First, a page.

House Speaker John Boehner (R-Ohio) on Thursday dismissed President Barack Obama's pending remarks on the economy as more empty words, and said Obama has failed to help promote economic growth by allowing the national debt to skyrocket under his watch.
A release from Boehner's office noted that when he was a senator, Obama warned that increasing the national debt would weaken the U.S. domestically and internationally.
The office of House Speaker John Boehner (R-Ohio) said President Barack Obama's pending talk on the economy is just 'empty bluster' unless Obama finally works with Republicans to cut the national debt. (AP Photo/J. Scott Applewhite)
"That senator is now the president of the United States, and today he's giving a speech about how America's economic greatness fuels America's leadership around the world," the release said. "President Obama is right about that, but he’s also correct that his reckless spending and refusal to fix our debt problem has weakened America's standing and made us less secure."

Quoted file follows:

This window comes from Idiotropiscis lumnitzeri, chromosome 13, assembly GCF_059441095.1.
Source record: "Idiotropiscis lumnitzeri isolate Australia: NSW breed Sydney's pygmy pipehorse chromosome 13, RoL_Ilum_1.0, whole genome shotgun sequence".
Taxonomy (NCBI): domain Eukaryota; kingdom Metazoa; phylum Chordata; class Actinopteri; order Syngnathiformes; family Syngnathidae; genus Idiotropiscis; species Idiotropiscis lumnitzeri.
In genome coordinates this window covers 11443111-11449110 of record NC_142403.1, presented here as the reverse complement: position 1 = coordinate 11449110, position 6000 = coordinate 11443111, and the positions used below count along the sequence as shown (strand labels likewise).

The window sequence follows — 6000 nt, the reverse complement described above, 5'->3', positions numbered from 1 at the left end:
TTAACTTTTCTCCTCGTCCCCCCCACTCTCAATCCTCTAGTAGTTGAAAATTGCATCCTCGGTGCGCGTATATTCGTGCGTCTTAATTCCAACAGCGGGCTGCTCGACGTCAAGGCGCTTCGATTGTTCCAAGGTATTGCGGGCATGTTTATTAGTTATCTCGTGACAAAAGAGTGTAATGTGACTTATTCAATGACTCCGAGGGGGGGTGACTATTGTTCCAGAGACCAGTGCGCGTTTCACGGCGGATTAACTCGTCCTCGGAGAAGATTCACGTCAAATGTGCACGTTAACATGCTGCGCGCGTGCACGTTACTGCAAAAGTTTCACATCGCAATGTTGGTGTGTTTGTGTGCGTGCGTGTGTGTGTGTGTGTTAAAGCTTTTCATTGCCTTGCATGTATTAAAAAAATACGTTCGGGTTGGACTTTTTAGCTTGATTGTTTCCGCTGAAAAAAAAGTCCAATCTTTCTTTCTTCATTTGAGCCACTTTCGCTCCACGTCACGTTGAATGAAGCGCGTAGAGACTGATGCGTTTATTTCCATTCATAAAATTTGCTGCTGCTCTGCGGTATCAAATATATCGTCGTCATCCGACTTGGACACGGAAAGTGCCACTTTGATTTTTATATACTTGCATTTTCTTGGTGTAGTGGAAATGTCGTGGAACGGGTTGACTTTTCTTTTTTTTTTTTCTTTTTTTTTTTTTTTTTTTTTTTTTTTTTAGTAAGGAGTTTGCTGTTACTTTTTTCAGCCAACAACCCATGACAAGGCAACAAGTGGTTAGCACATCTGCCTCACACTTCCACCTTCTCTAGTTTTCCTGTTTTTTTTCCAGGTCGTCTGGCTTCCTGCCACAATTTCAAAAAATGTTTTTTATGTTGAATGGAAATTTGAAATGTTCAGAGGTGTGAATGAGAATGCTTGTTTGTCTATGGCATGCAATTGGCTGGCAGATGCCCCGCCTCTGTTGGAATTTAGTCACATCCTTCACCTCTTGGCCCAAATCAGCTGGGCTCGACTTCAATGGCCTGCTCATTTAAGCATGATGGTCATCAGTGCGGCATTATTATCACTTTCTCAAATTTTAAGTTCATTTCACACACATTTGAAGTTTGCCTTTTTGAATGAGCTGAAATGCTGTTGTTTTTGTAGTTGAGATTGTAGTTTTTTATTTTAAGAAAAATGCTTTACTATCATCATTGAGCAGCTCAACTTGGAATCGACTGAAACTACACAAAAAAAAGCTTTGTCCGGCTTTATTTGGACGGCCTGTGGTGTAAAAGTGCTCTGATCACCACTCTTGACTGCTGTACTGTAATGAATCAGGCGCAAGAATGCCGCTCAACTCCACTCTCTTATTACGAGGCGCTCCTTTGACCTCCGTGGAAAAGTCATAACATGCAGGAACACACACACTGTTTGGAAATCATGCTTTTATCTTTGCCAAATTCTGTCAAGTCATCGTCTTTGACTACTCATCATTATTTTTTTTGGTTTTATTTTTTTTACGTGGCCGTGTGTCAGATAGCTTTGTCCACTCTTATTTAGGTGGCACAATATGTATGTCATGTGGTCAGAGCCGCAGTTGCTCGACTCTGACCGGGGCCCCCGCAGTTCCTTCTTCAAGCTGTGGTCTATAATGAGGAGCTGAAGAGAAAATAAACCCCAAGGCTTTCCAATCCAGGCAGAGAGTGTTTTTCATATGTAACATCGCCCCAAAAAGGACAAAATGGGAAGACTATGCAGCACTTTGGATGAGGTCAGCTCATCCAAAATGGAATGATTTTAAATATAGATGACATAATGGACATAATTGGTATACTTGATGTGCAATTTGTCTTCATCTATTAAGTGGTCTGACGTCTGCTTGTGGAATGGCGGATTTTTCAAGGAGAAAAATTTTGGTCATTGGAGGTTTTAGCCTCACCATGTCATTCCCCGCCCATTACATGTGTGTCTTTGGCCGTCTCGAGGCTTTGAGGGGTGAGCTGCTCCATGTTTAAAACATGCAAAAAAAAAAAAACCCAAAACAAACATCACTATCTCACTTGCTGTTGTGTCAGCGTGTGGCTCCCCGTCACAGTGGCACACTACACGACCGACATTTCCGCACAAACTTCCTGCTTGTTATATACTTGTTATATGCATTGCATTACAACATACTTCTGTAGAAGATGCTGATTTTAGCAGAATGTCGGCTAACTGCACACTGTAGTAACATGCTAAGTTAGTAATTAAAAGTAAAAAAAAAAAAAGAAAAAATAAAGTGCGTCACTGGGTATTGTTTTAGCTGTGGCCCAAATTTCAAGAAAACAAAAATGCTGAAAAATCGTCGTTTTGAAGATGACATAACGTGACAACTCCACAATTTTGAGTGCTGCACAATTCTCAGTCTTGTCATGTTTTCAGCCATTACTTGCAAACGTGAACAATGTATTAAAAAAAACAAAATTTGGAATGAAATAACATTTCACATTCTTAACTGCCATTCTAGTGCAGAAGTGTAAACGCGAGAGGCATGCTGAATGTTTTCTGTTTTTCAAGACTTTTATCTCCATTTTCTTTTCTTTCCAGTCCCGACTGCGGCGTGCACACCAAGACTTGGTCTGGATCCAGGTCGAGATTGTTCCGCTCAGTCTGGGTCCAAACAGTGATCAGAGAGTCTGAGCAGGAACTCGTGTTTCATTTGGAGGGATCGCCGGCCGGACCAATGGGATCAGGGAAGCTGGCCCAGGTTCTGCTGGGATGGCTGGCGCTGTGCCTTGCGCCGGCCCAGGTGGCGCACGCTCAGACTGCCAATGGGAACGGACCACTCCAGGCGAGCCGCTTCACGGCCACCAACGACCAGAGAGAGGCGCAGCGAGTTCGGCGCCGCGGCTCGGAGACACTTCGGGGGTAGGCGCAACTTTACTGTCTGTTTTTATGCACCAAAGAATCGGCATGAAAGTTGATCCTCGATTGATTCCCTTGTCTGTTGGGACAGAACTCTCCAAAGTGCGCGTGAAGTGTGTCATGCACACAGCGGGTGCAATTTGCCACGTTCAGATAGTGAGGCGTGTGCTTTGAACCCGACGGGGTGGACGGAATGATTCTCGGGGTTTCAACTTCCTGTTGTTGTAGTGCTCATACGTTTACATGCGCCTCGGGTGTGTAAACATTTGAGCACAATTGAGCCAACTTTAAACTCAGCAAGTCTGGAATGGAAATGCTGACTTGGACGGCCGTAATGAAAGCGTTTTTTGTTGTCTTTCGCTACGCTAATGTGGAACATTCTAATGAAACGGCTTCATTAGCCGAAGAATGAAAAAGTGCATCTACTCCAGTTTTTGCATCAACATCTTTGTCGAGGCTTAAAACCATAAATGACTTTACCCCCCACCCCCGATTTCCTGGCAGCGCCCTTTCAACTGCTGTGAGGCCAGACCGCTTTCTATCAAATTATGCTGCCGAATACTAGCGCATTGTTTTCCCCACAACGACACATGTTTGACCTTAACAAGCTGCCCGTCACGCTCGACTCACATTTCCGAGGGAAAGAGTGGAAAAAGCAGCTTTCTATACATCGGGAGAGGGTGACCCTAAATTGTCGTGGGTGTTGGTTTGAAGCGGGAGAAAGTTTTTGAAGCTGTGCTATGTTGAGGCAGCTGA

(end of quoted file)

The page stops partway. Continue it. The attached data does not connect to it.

Rather than work with Republicans to cut the debt, Obama has insisted on tax hikes and ignored GOP attempts to reform entitlement programs. The release said Republicans continue to believe debt reduction is a key to rebuilding the U.S. economy.
"If President Obama agrees, he should work with Republicans to rein in out-of-control spending, encourage entrepreneurship and small business job creation (instead of trying to tax it and punish it), and reduce the debt," it said. "Otherwise, his big speech in Chicago is just more empty bluster."
The national debt has increased by about $7 trillion under Obama, and at the end of September stood at $17.8 trillion.
Boehner's office noted the budget deficit for the just-finished fiscal year 2014 is expected to come it at just over $500 billion, which is higher than any of President George W. Bush's deficits.
"It's amazing that President Obama actually brags about cutting the deficit, especially considering the fact that he has fiercely opposed nearly every Republican attempt to address the drivers of the government's exploding debt: autopilot spending on 'entitlements,' " it said.